The Challenges​ of Hamilton Pool.

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Hamilton Pool. If you’ve never heard of it, it is entirely possible that you have seen it online and said to yourself “I wanna go there”. Over the past several years there have been many travel blogs, articles, and images that have gone viral online showing the beauty of this hidden gem tucked away in the Texas Hill Country.

This isn’t one of those blogs though. Hamilton Pool Preserve is one of the most challenging places I have ever photographed and wanted to pass along why that is and what to expect if you plan a trip to this spectacular location.

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First, a little bit about Hamilton Pool. Located in Dripping Springs, Texas just Southwest of Austin, the preserve’s pool and grotto were formed when the dome of an underground river collapsed over a thousand years ago. After a short hike down a rocky and steep path, you will find a creek accented with some of the most beautiful trees in the area. Following the creek upstream will bring you to the pool, and you will know when you’re getting close when you hear the relaxing sound of the 50-foot waterfall that feeds into the once hidden oasis. It is really a breathtaking spot to see.

 

So, let’s go over a few things you need to know if you’re planning a visit. One of the most important things you need to do is make a reservation… Yes, you heard right. Over the years, the number of people that visit the pool has become overwhelming for the park. To solve this, you are now required to make a reservation, which costs about $10.00. You will still need to pay the entrance fee at the park. The details can be found HERE on their webpage.

Just because you have a reservation doesn’t mean that there won’t be anyone else at the park while you are there. Personally, I like to go as soon as the park opens and during the week in hopes that I will get 30 minutes all alone before people start showing up.

Next, if you are hoping to take a dip in the beautiful water while you are there, check the site above first. Due to high bacteria in the water at times, the park will often restrict swimming.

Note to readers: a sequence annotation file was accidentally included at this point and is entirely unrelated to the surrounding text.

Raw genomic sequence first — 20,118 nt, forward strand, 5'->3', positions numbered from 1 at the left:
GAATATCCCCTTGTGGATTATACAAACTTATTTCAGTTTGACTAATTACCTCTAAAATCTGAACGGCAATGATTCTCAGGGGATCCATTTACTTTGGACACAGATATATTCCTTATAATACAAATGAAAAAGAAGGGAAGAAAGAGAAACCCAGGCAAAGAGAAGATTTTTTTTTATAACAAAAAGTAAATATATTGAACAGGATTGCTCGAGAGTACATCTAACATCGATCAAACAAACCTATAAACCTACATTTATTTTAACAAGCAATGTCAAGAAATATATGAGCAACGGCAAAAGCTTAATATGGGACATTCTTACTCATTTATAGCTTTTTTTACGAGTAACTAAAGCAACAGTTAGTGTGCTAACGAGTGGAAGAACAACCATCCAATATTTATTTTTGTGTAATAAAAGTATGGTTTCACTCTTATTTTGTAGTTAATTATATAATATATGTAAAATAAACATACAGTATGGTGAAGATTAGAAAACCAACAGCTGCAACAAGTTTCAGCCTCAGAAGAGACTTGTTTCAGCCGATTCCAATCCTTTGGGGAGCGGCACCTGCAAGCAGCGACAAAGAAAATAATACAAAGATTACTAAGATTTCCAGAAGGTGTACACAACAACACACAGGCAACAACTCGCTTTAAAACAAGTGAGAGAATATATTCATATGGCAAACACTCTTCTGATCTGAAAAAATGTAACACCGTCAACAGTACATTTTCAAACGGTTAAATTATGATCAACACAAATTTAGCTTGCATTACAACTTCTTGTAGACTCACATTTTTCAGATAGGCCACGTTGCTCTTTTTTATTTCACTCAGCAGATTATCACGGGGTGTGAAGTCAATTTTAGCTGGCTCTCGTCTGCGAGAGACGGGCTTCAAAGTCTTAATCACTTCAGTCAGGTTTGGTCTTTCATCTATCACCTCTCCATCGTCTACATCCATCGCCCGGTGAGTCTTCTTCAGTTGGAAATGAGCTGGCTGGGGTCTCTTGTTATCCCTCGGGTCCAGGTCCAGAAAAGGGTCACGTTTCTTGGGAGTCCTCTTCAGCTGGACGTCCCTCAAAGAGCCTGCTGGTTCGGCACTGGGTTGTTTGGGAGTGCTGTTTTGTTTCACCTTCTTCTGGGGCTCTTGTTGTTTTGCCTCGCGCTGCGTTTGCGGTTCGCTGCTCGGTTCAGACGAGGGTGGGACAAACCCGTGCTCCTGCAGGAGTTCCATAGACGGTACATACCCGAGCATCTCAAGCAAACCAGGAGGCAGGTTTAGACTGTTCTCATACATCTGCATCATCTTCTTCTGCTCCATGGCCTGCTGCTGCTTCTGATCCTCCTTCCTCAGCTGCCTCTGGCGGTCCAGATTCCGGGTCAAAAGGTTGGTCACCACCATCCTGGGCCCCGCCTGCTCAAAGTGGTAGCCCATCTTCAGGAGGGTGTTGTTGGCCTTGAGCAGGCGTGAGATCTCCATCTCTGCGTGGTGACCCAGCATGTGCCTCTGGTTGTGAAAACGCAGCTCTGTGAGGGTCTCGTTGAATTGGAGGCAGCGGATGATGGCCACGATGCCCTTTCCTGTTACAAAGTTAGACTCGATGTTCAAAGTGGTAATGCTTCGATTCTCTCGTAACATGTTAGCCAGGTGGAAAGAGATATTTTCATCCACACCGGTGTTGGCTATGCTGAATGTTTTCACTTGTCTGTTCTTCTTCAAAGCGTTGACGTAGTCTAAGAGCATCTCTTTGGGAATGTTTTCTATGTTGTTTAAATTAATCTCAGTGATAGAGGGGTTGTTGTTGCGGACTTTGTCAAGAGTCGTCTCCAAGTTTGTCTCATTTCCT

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Now, here are a few things you need to know and consider from a photography standpoint. The reason I mentioned that Hamilton Pool is so difficult to photograph has nothing to do with the reservations or getting there. It would seem that being such an Epic looking location, it would be hard to take a bad picture, but it is just the opposite.

The “grotto” of the pool is pretty much a cavern, which does let light in but is still very dark. Due to the park hours, the earliest you can get there and latest you can stay, the sun will be out, and even on cloudy days like in these images, there is a huge difference in the range between the shadows and the highlights. For those of you that don’t know, this is the Dynamic Range.

So, a normal person’s eye can see about 20 “stops” of light. Consider this to be like a volume slider, 1 being the darkness of the cave and 20 being the brightness of the sky. The image processing sensor on a high-end camera can only capture a range of about 15 stops of light though. So, roughly 25% of the scene you think you are getting is lost. Dynamic range

This means that what you are seeing with your naked eye when you look at the awe-inspiring dome of Hamilton Pool has a lot more detail and range than your camera can capture. So, there are a few options…you can pick between losing the detail in the shadows and properly exposing for the bright reflections of the sky in the water, you can keep the detail and texture of the huge fallen chunks of rock but blow out and lose all the detail in the sky… or, you can find another way of dealing with it and capturing both.

My choice for the location was to “bracket” the images and then merge them in Photoshop allowing both the beautiful highlights and the rich detailed shadows to show in the final image. Bracketing is when you take 2 or more images of the same scene but at different exposure levels. Normally I will shoot three, one properly exposed image, one underexposed, and one overexposed. This is also known as an HDR (High Dynamic Range) image on most mobile phones.

 

Once the images have been processed and merged together in Photoshop, you will get the HDR image that will hopefully have the full dynamic range of what your eyes saw.  Below is what I walked away with.